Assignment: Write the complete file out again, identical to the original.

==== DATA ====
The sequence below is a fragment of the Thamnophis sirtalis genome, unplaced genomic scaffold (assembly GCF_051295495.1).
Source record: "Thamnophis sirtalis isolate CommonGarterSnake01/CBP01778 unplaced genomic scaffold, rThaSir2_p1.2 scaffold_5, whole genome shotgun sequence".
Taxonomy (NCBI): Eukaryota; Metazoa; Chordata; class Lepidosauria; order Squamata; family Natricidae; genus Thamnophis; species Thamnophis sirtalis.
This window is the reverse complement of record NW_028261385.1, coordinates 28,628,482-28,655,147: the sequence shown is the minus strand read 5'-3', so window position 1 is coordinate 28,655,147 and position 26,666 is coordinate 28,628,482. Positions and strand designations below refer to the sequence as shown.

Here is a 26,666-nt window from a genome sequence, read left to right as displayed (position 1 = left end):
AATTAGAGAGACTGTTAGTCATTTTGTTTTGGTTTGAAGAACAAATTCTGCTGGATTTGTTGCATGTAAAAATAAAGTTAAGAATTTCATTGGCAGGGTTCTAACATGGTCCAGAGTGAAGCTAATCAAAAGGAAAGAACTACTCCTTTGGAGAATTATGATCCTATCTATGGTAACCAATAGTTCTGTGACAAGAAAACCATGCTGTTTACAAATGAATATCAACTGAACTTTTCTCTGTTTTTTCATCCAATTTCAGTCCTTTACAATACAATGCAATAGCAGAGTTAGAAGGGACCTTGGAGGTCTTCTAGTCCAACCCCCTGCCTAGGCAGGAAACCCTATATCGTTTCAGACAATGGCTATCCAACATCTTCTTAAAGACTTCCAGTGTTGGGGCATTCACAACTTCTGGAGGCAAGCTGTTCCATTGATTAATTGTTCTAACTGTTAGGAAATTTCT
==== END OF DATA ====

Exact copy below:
The sequence below is a fragment of the Thamnophis sirtalis genome, unplaced genomic scaffold (assembly GCF_051295495.1).
Source record: "Thamnophis sirtalis isolate CommonGarterSnake01/CBP01778 unplaced genomic scaffold, rThaSir2_p1.2 scaffold_5, whole genome shotgun sequence".
Taxonomy (NCBI): Eukaryota; Metazoa; Chordata; class Lepidosauria; order Squamata; family Natricidae; genus Thamnophis; species Thamnophis sirtalis.
This window is the reverse complement of record NW_028261385.1, coordinates 28,628,482-28,655,147: the sequence shown is the minus strand read 5'-3', so window position 1 is coordinate 28,655,147 and position 26,666 is coordinate 28,628,482. Positions and strand designations below refer to the sequence as shown.

Here is a 26,666-nt window from a genome sequence, read left to right as displayed (position 1 = left end):
AATTAGAGAGACTGTTAGTCATTTTGTTTTGGTTTGAAGAACAAATTCTGCTGGATTTGTTGCATGTAAAAATAAAGTTAAGAATTTCATTGGCAGGGTTCTAACATGGTCCAGAGTGAAGCTAATCAAAAGGAAAGAACTACTCCTTTGGAGAATTATGATCCTATCTATGGTAACCAATAGTTCTGTGACAAGAAAACCATGCTGTTTACAAATGAATATCAACTGAACTTTTCTCTGTTTTTTCATCCAATTTCAGTCCTTTACAATACAATGCAATAGCAGAGTTAGAAGGGACCTTGGAGGTCTTCTAGTCCAACCCCCTGCCTAGGCAGGAAACCCTATATCGTTTCAGACAATGGCTATCCAACATCTTCTTAAAGACTTCCAGTGTTGGGGCATTCACAACTTCTGGAGGCAAGCTGTTCCATTGATTAATTGTTCTAACTGTTAGGAAATTTCT